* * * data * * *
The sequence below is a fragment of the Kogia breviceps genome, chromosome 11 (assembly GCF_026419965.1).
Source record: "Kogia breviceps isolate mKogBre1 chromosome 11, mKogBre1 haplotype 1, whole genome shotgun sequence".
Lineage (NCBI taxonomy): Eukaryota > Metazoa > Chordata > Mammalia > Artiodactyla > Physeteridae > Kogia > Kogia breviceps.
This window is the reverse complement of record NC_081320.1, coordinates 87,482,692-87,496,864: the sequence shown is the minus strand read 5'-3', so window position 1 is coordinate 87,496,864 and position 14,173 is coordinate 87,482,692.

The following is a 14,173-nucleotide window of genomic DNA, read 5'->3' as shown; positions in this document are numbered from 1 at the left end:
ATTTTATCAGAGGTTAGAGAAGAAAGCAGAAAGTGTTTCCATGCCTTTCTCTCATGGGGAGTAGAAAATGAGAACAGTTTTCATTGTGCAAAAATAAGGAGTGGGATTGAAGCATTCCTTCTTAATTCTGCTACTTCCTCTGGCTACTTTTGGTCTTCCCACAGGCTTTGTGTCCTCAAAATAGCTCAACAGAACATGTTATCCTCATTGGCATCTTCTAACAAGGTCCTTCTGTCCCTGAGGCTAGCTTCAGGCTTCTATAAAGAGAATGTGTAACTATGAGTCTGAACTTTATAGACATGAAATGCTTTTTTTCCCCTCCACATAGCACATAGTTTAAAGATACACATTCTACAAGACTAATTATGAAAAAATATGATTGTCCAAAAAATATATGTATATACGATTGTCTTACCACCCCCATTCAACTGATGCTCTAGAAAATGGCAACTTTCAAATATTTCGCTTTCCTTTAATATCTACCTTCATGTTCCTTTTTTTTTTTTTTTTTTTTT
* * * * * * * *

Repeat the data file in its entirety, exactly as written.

The sequence below is a fragment of the Kogia breviceps genome, chromosome 11 (assembly GCF_026419965.1).
Source record: "Kogia breviceps isolate mKogBre1 chromosome 11, mKogBre1 haplotype 1, whole genome shotgun sequence".
Lineage (NCBI taxonomy): Eukaryota > Metazoa > Chordata > Mammalia > Artiodactyla > Physeteridae > Kogia > Kogia breviceps.
This window is the reverse complement of record NC_081320.1, coordinates 87,482,692-87,496,864: the sequence shown is the minus strand read 5'-3', so window position 1 is coordinate 87,496,864 and position 14,173 is coordinate 87,482,692.

The following is a 14,173-nucleotide window of genomic DNA, read 5'->3' as shown; positions in this document are numbered from 1 at the left end:
ATTTTATCAGAGGTTAGAGAAGAAAGCAGAAAGTGTTTCCATGCCTTTCTCTCATGGGGAGTAGAAAATGAGAACAGTTTTCATTGTGCAAAAATAAGGAGTGGGATTGAAGCATTCCTTCTTAATTCTGCTACTTCCTCTGGCTACTTTTGGTCTTCCCACAGGCTTTGTGTCCTCAAAATAGCTCAACAGAACATGTTATCCTCATTGGCATCTTCTAACAAGGTCCTTCTGTCCCTGAGGCTAGCTTCAGGCTTCTATAAAGAGAATGTGTAACTATGAGTCTGAACTTTATAGACATGAAATGCTTTTTTTCCCCTCCACATAGCACATAGTTTAAAGATACACATTCTACAAGACTAATTATGAAAAAATATGATTGTCCAAAAAATATATGTATATACGATTGTCTTACCACCCCCATTCAACTGATGCTCTAGAAAATGGCAACTTTCAAATATTTCGCTTTCCTTTAATATCTACCTTCATGTTCCTTTTTTTTTTTTTTTTTTTTT